One of the best ways to escape is with a good book. Image via Pixabay.

QUESTIONS TO ASK WHEN WORLD BUILDING

Tonight’s theme is asking questions – lots of them!

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In Questions to Ask When World Building, I share some useful pointers that should be considered when planning out a new world.  (This is one of the lovely things about fantasy and science fiction – we create our own worlds!  Horror and crime are based generally on what we already know but with fantasy and science fiction, the possibilities are endless).  I look at how the world is governed, what rights do people have and how wide a variety of peoples are on the world you’ve created amongst other topics.

THIS WORLD AND OTHERS

Putting Yourself on the Spot shares three questions I think every writer should regularly ask of themselves.  I look at why am I writing this, am I writing this in the right way and can I do what I am doing better?  The answer to the last question is inevitably yes!  The middle question is really about whether you’ve chosen the right format for your story.  For example some of what I write is punchy so flash fiction is generally the best vehicle for that.  Others are more thoughtful piece so a standard length short story (1500 to 2000 words) is usually better.  And the first question reminds you why you were enthuasistic about the idea in the first place, which is no bad thing to be reminded of especially if you’re feeling bogged down.

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I discuss my current Kindle read – Westminster Bones, which is a fairly scathing look into whether the bones in the urn in Westminster Abbey are really those of the Princes in the Tower.  Let’s just say I wouldn’t put a bet on at the bookmakers after reading this book!  But it is a very good read, the arguments are well set out and I must admit I would like to see some proper DNA testing done.

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Books really are the gatekeepers BUT they can also be investigators as Westminster Bones clearly is. Image via Pixabay.

Books really are the gatekeepers BUT they can also be investigators – for example  Westminster Bones is trying to establish truth . Image via Pixabay.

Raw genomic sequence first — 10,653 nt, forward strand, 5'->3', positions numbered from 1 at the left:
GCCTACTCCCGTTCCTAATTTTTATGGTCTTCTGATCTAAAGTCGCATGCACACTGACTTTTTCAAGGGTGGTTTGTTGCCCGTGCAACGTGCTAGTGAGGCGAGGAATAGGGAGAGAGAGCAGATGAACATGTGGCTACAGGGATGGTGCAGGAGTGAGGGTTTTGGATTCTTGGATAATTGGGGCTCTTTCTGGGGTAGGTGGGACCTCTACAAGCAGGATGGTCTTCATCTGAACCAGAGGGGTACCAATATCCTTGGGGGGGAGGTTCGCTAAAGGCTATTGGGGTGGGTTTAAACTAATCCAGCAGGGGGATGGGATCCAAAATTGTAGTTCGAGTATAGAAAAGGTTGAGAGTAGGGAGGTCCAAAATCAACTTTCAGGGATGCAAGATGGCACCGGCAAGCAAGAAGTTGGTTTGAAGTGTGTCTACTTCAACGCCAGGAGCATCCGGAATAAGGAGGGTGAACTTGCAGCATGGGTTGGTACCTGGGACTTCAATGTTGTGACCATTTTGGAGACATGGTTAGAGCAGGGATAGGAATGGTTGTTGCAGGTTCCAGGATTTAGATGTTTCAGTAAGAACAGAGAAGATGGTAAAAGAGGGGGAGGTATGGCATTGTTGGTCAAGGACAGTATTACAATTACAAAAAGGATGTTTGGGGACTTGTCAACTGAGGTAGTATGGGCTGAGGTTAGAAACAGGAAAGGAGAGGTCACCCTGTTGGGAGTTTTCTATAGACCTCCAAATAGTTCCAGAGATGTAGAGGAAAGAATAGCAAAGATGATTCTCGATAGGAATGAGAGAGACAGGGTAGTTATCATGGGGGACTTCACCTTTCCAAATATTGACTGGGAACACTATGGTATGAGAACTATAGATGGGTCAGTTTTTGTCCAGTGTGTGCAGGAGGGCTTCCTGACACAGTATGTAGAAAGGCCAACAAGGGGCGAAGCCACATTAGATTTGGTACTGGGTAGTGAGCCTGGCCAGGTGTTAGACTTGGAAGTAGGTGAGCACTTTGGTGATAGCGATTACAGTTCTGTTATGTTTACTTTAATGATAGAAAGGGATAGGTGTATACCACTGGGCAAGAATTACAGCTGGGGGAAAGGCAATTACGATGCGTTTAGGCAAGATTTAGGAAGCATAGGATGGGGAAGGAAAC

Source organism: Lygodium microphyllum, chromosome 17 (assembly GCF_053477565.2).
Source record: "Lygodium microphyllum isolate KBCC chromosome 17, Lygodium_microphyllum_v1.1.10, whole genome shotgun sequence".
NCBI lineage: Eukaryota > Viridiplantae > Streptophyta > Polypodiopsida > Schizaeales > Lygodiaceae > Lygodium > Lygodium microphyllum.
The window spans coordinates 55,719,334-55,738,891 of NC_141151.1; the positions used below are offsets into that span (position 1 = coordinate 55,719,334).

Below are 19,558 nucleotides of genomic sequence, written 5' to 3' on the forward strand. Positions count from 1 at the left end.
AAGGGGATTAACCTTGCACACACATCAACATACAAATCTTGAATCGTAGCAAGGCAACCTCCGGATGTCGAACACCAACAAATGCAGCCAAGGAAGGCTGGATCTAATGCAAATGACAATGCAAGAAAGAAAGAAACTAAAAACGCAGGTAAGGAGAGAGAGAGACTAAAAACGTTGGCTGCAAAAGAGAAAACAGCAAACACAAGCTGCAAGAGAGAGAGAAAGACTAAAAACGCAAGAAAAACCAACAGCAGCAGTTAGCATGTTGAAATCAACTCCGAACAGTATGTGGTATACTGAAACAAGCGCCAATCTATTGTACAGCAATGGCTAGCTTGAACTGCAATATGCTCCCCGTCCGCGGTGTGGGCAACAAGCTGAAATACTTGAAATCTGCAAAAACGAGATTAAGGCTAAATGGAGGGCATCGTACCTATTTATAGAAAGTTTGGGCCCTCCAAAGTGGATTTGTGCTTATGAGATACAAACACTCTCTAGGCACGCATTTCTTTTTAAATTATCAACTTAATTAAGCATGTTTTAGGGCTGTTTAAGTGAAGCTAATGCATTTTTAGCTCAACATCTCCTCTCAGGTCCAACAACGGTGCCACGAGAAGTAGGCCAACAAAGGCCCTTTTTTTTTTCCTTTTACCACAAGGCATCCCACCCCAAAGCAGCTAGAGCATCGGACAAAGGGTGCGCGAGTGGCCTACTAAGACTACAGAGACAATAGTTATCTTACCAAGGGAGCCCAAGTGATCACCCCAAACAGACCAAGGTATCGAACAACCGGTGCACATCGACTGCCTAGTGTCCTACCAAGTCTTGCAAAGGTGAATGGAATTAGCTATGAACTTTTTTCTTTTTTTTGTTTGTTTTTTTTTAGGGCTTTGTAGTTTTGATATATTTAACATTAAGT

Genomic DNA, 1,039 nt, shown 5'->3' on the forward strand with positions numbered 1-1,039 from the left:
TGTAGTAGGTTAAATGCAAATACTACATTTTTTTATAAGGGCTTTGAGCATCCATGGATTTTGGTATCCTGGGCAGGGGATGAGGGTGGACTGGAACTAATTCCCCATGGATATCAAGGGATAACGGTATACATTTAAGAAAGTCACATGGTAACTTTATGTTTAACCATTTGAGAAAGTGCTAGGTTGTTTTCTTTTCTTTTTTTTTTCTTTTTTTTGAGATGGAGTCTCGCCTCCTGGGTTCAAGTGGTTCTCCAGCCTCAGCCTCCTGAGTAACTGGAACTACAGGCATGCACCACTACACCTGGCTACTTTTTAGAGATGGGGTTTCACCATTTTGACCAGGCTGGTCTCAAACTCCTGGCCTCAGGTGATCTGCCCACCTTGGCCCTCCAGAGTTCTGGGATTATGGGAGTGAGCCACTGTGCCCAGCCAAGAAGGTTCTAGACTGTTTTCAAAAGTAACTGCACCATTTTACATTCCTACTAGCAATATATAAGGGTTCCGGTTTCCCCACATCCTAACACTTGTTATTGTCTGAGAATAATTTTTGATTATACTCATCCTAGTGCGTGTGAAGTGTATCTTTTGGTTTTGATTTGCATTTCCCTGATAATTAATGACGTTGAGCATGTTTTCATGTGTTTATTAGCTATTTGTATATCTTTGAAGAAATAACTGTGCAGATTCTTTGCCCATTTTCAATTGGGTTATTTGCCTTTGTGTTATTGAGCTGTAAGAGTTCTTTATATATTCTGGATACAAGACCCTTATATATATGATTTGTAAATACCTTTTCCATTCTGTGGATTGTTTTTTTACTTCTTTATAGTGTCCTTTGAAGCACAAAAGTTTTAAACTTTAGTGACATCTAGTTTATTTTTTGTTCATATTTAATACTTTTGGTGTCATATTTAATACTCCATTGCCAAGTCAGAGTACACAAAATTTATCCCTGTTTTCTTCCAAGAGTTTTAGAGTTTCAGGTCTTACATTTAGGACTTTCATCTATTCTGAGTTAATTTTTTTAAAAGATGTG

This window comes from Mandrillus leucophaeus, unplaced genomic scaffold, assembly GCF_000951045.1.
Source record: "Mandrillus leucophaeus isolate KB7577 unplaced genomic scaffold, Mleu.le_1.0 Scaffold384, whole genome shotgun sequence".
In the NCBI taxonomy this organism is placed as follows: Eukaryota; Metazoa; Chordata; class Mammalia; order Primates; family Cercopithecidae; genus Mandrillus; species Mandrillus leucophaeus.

One of the exhibits at the Steam Museum, Swindon. Image taken by me.

PRACTICAL WORLD BUILDING

Tonight’s posts all have a being practical theme to them.

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I look at Transport in the current post having visited a railway museum today.  Magic would be an obvious form of (a) fuelling transport systems and (b) actually being the transport system.  But there is a downside to most things in life, including transport, so where would that be in your fictional creation?  How much magic does it take to enable someone to fly?  Can everyone in your world manage it?  Just a few thoughts to consider…

THIS WORLD AND OTHERS

I look at Practical World Building and set a few questions that I hope may help anyone who is starting off on the process of creating their own world but may not be too sure of where to start.  It is a big undertaking when you think of it – a whole world out of nothing except what your fertile imagination can invent.  But this is where looking around at the world we live in can be such a good place to start.  What is your world’s equivalent of the trains for example?  And Terry Pratchett famously started by working out what the plumbing would be for Ankh-Morpork (the waste has to go somewhere and fresh water, or as fresh as possible, is crucial of course).

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I talk more about my railway museum visit and speculate what it is about history (including things like the history of transport) that I love.  It is all about stories.  The story of this, the story of that, when all is said and done but there are fascinating tales in our past, any one of which can be used as inspiration for kickstarting our own ideas into play.

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At the Steam Museum, Swindon. Women at work during WW2. Image taken by me.

At the Steam Museum, Swindon. Women at work during WW2. Image taken by me.